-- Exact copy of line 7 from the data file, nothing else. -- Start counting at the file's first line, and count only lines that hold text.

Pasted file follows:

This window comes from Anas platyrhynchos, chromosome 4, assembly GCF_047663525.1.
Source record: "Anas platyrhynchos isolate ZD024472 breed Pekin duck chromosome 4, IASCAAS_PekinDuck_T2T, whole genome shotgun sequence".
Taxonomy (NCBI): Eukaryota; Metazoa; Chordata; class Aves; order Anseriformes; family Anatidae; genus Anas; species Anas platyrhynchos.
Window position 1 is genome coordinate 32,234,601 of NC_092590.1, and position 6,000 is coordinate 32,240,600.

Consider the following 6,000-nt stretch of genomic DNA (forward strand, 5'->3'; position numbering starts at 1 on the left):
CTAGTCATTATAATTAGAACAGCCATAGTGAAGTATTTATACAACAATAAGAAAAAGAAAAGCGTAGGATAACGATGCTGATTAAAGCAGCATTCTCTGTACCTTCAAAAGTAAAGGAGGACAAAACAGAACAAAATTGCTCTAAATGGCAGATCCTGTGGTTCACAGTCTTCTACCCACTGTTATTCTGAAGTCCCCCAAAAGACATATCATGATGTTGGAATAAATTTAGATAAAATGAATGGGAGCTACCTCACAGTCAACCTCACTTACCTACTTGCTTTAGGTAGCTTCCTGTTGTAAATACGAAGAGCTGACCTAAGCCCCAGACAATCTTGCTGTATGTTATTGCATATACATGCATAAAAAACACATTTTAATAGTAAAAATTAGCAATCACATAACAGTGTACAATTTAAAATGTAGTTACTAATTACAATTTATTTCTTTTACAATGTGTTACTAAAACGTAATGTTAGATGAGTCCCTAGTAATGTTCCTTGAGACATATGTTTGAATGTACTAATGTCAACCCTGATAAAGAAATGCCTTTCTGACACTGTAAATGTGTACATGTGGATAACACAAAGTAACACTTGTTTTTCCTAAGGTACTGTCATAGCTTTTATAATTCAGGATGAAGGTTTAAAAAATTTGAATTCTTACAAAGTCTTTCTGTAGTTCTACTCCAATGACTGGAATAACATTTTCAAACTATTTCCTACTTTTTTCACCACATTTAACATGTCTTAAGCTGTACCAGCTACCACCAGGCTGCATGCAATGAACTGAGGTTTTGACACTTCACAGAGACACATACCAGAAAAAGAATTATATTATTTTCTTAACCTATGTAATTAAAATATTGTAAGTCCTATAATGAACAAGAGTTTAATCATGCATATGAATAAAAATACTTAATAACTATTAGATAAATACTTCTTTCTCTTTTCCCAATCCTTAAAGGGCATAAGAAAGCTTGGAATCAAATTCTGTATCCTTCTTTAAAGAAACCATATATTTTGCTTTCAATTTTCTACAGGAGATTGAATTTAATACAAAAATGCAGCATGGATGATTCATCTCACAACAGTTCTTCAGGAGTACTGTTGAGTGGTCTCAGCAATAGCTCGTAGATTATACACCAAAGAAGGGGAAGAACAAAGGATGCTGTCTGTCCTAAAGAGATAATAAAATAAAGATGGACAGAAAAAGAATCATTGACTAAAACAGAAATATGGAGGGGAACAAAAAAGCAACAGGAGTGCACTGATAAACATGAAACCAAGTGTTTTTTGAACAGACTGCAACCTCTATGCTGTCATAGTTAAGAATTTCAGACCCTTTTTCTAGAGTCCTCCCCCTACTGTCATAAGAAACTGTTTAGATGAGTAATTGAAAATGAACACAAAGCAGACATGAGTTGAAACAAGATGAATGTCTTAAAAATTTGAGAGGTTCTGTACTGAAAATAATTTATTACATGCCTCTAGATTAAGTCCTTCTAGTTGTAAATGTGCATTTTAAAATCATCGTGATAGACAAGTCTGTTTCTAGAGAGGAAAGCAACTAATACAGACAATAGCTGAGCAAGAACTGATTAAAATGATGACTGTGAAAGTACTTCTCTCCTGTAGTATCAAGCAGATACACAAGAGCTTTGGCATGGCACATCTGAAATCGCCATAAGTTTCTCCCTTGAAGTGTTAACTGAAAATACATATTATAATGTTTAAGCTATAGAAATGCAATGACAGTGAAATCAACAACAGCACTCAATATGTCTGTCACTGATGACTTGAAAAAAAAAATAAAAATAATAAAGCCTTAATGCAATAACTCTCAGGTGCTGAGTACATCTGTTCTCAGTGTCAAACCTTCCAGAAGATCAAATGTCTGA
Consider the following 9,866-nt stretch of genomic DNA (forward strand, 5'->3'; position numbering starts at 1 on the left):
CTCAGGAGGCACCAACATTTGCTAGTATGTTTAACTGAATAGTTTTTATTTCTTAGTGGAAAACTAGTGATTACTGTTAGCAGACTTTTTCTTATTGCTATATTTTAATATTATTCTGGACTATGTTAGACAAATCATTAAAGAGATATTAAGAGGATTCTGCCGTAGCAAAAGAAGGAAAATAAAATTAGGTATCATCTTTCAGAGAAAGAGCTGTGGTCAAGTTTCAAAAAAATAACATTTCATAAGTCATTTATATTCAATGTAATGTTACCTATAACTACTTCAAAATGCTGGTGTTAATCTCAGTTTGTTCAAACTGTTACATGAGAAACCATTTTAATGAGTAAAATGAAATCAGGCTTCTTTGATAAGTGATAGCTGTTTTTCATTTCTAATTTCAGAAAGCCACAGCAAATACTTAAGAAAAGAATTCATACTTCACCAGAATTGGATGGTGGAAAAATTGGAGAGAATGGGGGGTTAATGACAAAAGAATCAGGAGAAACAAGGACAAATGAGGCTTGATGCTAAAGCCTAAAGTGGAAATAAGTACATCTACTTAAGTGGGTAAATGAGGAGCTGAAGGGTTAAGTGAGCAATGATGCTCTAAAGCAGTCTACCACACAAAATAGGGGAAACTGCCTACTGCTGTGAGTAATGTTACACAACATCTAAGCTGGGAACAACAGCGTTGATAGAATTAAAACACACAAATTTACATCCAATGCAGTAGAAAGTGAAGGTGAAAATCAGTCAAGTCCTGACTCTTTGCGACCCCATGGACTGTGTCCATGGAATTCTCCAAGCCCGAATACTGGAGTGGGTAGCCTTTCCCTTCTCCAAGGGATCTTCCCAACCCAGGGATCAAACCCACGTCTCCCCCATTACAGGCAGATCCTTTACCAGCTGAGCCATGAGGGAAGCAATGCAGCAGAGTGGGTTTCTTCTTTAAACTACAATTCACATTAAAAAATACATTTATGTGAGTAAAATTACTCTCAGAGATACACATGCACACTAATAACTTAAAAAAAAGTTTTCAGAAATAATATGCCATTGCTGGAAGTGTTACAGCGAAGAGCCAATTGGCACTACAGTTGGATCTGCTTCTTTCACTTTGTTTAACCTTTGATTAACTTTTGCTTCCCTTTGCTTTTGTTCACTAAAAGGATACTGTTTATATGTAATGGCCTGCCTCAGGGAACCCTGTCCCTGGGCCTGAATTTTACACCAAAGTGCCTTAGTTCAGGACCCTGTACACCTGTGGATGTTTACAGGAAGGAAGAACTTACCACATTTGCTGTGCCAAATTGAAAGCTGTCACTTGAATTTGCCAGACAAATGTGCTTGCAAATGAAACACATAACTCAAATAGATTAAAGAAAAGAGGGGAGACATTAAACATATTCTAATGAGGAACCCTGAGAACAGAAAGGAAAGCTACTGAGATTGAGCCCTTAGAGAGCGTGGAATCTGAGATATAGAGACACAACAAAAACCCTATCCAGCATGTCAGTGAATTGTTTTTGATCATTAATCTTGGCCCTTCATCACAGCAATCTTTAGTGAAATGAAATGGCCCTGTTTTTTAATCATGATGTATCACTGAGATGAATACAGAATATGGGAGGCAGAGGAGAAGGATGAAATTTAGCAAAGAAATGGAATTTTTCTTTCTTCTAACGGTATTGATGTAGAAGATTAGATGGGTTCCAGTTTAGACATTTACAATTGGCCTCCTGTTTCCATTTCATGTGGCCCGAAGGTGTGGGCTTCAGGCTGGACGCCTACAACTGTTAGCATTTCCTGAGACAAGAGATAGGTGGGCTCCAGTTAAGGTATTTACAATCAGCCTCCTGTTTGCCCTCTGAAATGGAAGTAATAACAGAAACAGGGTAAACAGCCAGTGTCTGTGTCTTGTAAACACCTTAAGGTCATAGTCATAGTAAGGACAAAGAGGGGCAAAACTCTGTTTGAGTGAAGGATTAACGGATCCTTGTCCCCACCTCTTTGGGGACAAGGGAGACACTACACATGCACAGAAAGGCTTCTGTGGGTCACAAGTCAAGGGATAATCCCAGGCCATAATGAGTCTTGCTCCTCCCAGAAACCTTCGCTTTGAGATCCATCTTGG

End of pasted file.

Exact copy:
Consider the following 9,866-nt stretch of genomic DNA (forward strand, 5'->3'; position numbering starts at 1 on the left):